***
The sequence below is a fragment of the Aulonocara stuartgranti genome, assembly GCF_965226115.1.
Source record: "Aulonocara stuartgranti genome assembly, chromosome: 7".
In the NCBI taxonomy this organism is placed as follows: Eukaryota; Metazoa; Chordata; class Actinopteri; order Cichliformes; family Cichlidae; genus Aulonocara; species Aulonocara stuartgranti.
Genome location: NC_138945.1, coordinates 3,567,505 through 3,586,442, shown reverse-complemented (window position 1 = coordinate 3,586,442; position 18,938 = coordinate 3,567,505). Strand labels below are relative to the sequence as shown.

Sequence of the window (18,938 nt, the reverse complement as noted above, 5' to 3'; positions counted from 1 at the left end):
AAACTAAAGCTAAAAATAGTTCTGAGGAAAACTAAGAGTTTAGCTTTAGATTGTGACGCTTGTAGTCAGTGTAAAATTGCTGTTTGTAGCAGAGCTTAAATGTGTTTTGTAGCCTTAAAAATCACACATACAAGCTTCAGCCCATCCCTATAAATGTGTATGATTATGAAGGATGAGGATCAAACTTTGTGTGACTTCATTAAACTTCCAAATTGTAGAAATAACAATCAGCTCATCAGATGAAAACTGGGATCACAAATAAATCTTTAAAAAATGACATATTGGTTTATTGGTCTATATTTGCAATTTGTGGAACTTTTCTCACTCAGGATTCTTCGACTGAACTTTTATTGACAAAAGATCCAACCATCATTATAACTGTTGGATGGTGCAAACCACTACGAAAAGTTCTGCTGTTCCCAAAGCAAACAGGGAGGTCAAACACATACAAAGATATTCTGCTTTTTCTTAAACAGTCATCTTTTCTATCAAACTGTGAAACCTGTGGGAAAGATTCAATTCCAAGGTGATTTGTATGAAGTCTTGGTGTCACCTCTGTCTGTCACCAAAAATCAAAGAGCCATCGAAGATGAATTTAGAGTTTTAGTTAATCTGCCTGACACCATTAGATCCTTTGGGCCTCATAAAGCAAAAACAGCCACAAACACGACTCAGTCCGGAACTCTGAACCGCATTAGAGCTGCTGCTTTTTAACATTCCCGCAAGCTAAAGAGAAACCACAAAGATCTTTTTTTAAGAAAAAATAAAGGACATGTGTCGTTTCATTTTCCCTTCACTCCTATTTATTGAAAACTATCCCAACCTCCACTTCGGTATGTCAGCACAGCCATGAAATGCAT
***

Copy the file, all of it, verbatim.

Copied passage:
The sequence below is a fragment of the Aulonocara stuartgranti genome, assembly GCF_965226115.1.
Source record: "Aulonocara stuartgranti genome assembly, chromosome: 7".
In the NCBI taxonomy this organism is placed as follows: Eukaryota; Metazoa; Chordata; class Actinopteri; order Cichliformes; family Cichlidae; genus Aulonocara; species Aulonocara stuartgranti.
Genome location: NC_138945.1, coordinates 3,567,505 through 3,586,442, shown reverse-complemented (window position 1 = coordinate 3,586,442; position 18,938 = coordinate 3,567,505). Strand labels below are relative to the sequence as shown.

Sequence of the window (18,938 nt, the reverse complement as noted above, 5' to 3'; positions counted from 1 at the left end):
AAACTAAAGCTAAAAATAGTTCTGAGGAAAACTAAGAGTTTAGCTTTAGATTGTGACGCTTGTAGTCAGTGTAAAATTGCTGTTTGTAGCAGAGCTTAAATGTGTTTTGTAGCCTTAAAAATCACACATACAAGCTTCAGCCCATCCCTATAAATGTGTATGATTATGAAGGATGAGGATCAAACTTTGTGTGACTTCATTAAACTTCCAAATTGTAGAAATAACAATCAGCTCATCAGATGAAAACTGGGATCACAAATAAATCTTTAAAAAATGACATATTGGTTTATTGGTCTATATTTGCAATTTGTGGAACTTTTCTCACTCAGGATTCTTCGACTGAACTTTTATTGACAAAAGATCCAACCATCATTATAACTGTTGGATGGTGCAAACCACTACGAAAAGTTCTGCTGTTCCCAAAGCAAACAGGGAGGTCAAACACATACAAAGATATTCTGCTTTTTCTTAAACAGTCATCTTTTCTATCAAACTGTGAAACCTGTGGGAAAGATTCAATTCCAAGGTGATTTGTATGAAGTCTTGGTGTCACCTCTGTCTGTCACCAAAAATCAAAGAGCCATCGAAGATGAATTTAGAGTTTTAGTTAATCTGCCTGACACCATTAGATCCTTTGGGCCTCATAAAGCAAAAACAGCCACAAACACGACTCAGTCCGGAACTCTGAACCGCATTAGAGCTGCTGCTTTTTAACATTCCCGCAAGCTAAAGAGAAACCACAAAGATCTTTTTTTAAGAAAAAATAAAGGACATGTGTCGTTTCATTTTCCCTTCACTCCTATTTATTGAAAACTATCCCAACCTCCACTTCGGTATGTCAGCACAGCCATGAAATGCAT